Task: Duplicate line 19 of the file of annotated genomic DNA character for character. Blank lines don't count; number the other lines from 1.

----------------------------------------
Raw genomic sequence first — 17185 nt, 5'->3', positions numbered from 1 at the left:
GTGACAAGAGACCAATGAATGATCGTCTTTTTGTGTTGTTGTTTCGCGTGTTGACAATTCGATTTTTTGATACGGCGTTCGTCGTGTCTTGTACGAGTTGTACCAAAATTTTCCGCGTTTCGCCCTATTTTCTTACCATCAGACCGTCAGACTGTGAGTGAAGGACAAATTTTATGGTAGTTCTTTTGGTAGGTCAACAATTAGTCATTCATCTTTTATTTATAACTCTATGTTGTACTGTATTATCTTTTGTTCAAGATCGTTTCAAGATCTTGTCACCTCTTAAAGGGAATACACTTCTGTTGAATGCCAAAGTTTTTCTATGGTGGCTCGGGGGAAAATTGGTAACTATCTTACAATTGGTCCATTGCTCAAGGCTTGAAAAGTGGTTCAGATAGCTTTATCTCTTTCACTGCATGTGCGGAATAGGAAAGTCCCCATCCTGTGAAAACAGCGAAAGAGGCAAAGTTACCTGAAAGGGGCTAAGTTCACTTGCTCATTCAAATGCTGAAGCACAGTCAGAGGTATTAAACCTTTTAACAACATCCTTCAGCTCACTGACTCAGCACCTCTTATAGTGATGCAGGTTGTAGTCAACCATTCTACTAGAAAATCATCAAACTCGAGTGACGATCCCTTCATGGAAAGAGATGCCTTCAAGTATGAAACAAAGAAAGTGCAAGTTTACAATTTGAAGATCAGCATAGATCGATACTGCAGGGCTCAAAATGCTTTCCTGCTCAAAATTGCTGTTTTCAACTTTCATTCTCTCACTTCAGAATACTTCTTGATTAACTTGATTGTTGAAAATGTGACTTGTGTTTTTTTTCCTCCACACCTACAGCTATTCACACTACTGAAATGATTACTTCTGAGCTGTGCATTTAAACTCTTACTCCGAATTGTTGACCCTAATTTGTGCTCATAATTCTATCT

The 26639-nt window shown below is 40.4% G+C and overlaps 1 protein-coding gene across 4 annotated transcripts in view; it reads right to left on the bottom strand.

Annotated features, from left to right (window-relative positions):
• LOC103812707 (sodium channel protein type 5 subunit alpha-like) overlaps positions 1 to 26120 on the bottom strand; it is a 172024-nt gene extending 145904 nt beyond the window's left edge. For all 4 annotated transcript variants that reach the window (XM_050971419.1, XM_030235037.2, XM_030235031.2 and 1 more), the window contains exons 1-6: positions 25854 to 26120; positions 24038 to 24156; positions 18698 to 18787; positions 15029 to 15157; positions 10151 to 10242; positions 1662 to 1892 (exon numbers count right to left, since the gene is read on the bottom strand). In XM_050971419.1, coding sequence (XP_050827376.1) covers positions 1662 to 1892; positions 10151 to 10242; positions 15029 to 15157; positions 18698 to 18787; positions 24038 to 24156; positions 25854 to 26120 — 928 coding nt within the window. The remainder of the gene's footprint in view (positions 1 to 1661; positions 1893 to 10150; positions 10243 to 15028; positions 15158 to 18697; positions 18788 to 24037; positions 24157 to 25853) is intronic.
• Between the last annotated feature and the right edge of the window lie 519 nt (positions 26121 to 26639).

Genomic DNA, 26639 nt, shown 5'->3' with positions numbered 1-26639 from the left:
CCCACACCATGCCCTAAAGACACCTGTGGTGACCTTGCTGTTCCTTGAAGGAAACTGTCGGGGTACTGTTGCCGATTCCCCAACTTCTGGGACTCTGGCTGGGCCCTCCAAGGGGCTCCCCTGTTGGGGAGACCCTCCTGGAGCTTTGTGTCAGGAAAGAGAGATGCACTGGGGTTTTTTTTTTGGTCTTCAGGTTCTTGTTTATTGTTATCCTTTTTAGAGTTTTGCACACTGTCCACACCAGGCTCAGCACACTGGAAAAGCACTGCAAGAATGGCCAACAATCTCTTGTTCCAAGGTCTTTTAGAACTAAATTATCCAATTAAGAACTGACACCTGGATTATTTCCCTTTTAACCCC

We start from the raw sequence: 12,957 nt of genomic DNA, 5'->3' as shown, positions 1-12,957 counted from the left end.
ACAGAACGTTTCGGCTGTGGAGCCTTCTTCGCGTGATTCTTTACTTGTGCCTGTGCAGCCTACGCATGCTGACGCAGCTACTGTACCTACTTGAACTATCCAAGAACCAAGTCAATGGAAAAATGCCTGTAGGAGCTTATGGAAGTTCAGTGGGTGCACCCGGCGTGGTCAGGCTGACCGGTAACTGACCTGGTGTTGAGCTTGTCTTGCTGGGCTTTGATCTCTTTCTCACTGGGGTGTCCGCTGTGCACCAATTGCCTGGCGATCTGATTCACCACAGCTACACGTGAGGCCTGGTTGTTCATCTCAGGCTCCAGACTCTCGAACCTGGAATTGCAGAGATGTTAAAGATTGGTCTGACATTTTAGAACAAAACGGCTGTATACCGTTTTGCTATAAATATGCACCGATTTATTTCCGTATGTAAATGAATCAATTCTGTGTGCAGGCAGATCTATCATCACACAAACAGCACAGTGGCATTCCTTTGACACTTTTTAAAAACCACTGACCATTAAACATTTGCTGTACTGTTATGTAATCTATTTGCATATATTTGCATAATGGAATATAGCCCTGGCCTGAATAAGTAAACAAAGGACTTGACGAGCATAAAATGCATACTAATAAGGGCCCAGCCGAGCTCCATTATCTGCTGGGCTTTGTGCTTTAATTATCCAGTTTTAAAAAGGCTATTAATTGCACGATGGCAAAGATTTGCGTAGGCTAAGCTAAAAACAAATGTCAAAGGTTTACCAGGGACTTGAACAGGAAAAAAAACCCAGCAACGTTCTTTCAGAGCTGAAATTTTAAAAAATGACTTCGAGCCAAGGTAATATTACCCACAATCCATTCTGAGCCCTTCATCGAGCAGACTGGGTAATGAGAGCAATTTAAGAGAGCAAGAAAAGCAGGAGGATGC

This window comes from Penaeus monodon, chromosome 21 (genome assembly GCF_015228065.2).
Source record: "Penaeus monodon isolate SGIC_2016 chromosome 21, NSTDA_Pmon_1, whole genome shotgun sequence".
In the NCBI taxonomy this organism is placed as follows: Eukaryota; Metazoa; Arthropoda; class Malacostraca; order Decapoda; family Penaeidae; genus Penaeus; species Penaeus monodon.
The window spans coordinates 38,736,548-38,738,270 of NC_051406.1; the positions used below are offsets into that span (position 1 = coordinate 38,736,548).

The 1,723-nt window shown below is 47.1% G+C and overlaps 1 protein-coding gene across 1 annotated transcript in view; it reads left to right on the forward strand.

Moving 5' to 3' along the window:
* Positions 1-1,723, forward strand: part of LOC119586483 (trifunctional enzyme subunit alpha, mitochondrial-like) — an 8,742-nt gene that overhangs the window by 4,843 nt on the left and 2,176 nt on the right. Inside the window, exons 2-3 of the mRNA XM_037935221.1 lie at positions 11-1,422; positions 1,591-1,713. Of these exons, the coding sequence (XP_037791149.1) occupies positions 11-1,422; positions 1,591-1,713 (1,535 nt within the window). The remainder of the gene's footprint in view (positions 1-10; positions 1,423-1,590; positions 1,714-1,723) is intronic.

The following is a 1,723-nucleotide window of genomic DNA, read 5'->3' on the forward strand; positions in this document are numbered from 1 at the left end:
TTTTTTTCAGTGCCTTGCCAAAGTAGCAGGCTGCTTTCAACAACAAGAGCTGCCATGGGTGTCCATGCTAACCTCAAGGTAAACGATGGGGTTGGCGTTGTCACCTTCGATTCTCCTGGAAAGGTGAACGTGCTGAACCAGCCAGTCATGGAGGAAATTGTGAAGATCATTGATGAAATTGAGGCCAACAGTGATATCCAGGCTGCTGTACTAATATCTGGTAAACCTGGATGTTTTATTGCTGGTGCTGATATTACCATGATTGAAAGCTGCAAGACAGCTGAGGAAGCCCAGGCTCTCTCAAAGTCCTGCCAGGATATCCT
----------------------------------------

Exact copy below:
TTTTTTTCAGTGCCTTGCCAAAGTAGCAGGCTGCTTTCAACAACAAGAGCTGCCATGGGTGTCCATGCTAACCTCAAGGTAAACGATGGGGTTGGCGTTGTCACCTTCGATTCTCCTGGAAAGGTGAACGTGCTGAACCAGCCAGTCATGGAGGAAATTGTGAAGATCATTGATGAAATTGAGGCCAACAGTGATATCCAGGCTGCTGTACTAATATCTGGTAAACCTGGATGTTTTATTGCTGGTGCTGATATTACCATGATTGAAAGCTGCAAGACAGCTGAGGAAGCCCAGGCTCTCTCAAAGTCCTGCCAGGATATCCT